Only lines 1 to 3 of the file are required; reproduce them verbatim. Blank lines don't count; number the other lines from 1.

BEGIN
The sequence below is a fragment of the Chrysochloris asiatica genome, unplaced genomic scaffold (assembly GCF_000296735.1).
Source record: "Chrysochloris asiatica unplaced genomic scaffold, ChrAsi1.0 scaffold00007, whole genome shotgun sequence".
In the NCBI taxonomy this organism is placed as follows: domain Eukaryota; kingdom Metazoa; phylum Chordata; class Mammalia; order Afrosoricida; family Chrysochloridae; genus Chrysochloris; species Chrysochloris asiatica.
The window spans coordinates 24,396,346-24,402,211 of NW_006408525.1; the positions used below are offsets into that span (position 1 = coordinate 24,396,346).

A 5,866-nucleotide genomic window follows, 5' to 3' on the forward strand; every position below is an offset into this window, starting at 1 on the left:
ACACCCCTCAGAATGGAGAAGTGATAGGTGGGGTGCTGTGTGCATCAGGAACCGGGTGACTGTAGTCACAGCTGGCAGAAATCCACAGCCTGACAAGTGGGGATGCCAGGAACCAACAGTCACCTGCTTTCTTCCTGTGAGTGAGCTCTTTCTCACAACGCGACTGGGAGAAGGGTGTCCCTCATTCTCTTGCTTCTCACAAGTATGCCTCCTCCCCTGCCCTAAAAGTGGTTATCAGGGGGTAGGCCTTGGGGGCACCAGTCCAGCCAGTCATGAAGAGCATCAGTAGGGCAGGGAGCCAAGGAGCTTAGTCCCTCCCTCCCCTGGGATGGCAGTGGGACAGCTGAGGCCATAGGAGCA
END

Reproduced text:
The sequence below is a fragment of the Chrysochloris asiatica genome, unplaced genomic scaffold (assembly GCF_000296735.1).
Source record: "Chrysochloris asiatica unplaced genomic scaffold, ChrAsi1.0 scaffold00007, whole genome shotgun sequence".
In the NCBI taxonomy this organism is placed as follows: domain Eukaryota; kingdom Metazoa; phylum Chordata; class Mammalia; order Afrosoricida; family Chrysochloridae; genus Chrysochloris; species Chrysochloris asiatica.